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The first ten amendments to the Constitution, better known as the Bill of Rights, were added to the Constitution to allay the fears of opponents of the Constitution, commonly known as Anti-Federalists.
The Anti-Federalists feared that the national government, if given more power the way the Constitution proposed, would abuse the rights of the people.
The Federalists, who favored the Constitution, needed Anti-Federalist votes to ensure that the Constitution would get ratified. So they added the Bill of Rights to guarantee that the new stronger federal government would not be able to trample people's rights.
An amendment is a written change, an addition to an earlier rule or idea, which begs the question: why was there a need to amend the Constitution only two years after it was ratified?
The anti-federalists had always wanted a specific Bill of Rights in the original document, but by 1789 they had already been deliberating for almost two years, and there was the distinct possibility that the convention could break up without agreement on any document at all. Through considerable lobbying by key Federalists, they were able to convince Jefferson and Madison to wait on the Bill of Rights until after ratification, then Washington and Franklin helped them push it through Congress and the states by 1791.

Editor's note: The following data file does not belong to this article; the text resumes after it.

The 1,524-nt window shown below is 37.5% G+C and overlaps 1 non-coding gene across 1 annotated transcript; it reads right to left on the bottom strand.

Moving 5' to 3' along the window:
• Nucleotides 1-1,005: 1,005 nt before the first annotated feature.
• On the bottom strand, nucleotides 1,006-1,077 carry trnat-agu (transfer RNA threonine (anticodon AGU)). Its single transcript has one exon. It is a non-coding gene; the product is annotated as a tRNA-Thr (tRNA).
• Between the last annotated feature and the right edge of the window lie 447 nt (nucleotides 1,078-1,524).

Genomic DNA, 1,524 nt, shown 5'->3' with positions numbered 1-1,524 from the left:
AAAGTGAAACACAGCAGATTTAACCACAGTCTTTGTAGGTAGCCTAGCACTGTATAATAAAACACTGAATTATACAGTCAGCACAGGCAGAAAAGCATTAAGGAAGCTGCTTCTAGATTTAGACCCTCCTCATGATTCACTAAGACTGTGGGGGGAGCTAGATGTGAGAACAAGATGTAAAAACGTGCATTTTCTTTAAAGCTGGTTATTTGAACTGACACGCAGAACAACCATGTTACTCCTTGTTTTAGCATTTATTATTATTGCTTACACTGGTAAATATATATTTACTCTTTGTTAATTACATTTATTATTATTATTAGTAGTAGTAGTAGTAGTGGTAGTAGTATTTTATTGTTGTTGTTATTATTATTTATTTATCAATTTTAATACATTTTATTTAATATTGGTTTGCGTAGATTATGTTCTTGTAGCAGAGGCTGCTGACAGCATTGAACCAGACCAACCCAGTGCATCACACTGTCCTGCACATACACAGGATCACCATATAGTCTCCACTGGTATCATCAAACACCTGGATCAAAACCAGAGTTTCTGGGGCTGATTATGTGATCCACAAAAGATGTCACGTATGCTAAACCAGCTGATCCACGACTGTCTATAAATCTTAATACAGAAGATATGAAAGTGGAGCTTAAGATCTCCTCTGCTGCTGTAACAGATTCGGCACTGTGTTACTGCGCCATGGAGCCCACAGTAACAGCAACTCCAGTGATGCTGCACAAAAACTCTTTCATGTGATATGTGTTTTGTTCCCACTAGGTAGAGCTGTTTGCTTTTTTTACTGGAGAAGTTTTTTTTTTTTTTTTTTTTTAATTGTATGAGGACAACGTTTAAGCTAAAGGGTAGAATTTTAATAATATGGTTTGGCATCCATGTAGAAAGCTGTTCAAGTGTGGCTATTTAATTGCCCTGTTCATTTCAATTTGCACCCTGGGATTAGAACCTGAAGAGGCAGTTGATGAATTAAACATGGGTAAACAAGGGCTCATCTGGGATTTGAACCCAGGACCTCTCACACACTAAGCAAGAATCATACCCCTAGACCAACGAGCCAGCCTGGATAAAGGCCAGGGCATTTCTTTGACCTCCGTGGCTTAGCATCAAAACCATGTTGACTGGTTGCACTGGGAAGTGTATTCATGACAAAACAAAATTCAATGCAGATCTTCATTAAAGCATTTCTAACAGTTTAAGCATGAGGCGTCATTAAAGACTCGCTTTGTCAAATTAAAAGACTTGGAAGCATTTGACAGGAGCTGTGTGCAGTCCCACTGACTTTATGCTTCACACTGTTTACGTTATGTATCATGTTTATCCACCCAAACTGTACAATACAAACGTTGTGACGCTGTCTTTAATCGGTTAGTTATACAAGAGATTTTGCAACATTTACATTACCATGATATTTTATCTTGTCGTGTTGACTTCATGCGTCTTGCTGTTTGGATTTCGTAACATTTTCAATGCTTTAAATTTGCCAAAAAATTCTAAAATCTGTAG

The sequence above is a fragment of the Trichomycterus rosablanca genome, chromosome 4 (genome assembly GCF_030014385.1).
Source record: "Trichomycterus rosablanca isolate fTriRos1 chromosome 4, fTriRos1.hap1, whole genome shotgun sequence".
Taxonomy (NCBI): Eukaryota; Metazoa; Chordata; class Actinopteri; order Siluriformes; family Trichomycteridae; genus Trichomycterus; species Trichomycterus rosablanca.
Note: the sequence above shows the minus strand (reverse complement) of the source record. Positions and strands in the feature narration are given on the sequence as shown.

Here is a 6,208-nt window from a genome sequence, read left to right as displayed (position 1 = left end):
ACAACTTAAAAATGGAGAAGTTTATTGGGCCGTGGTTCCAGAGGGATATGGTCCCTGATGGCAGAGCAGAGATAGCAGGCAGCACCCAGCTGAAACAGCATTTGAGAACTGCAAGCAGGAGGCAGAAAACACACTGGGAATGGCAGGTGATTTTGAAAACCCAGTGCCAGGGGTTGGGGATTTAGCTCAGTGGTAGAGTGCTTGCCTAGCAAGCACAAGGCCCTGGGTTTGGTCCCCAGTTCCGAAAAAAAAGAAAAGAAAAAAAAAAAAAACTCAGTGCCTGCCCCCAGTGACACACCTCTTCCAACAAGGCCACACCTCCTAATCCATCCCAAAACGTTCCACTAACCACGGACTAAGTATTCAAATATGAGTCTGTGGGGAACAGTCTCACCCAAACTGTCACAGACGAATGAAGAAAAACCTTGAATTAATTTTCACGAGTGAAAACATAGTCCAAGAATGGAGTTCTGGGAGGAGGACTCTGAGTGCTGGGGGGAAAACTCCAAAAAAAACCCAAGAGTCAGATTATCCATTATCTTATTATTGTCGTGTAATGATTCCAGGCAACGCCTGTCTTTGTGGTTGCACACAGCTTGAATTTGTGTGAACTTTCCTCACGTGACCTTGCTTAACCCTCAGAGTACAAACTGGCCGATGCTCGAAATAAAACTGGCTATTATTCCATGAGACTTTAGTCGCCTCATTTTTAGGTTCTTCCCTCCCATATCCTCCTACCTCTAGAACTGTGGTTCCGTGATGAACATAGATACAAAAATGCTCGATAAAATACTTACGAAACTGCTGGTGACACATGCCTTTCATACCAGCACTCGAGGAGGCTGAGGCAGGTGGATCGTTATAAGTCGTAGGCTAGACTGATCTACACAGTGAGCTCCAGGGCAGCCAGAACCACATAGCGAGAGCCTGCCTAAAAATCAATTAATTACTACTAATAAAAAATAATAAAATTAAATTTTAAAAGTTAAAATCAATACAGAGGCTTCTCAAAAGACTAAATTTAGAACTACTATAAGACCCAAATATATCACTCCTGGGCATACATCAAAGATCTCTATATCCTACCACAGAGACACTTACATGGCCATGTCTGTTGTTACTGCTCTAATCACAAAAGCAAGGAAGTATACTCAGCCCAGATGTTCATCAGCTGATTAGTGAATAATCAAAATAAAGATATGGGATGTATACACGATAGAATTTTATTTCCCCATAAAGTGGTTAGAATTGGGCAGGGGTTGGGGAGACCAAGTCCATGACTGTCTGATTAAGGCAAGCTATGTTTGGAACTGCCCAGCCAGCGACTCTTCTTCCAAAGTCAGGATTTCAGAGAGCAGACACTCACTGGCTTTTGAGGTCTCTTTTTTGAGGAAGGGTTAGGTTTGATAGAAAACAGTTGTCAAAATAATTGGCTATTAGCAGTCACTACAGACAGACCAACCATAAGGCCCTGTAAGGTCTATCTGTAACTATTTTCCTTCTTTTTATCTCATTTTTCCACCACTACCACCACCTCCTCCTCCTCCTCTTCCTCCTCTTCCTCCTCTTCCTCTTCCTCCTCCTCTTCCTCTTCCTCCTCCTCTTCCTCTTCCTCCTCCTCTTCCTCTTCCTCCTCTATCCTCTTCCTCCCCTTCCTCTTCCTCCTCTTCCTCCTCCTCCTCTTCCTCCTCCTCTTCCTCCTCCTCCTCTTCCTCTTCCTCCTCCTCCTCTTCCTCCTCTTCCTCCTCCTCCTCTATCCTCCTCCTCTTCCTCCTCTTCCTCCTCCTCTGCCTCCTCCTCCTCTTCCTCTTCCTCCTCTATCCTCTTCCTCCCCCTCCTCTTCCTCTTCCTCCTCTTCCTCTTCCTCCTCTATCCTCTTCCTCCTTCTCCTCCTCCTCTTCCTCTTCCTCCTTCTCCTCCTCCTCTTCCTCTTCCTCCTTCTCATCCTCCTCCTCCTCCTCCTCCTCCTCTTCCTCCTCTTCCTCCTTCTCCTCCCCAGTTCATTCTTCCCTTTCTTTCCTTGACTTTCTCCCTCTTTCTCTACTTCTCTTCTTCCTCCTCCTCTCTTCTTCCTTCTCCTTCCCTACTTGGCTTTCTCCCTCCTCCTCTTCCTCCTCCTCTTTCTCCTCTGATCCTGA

The anti federalists needed the bill as a form of assurance for the Constitution to be ratified lest their opponents abuse the rights of people.
Definition of constitution: a body of fundamental principles according to which a state is governed. In this case, it is to address the concern that the rights of the people to be abused.
The first 10 amendments of the Constitution are called the Bill of Rights. They were added to assuage Ant-Federalist fears that a strong federal government will tramp on the rights of the people. Federalists would argue that rights don't need to be explicitly given or stated in this manner on the very definition that they are, in fact, rights.
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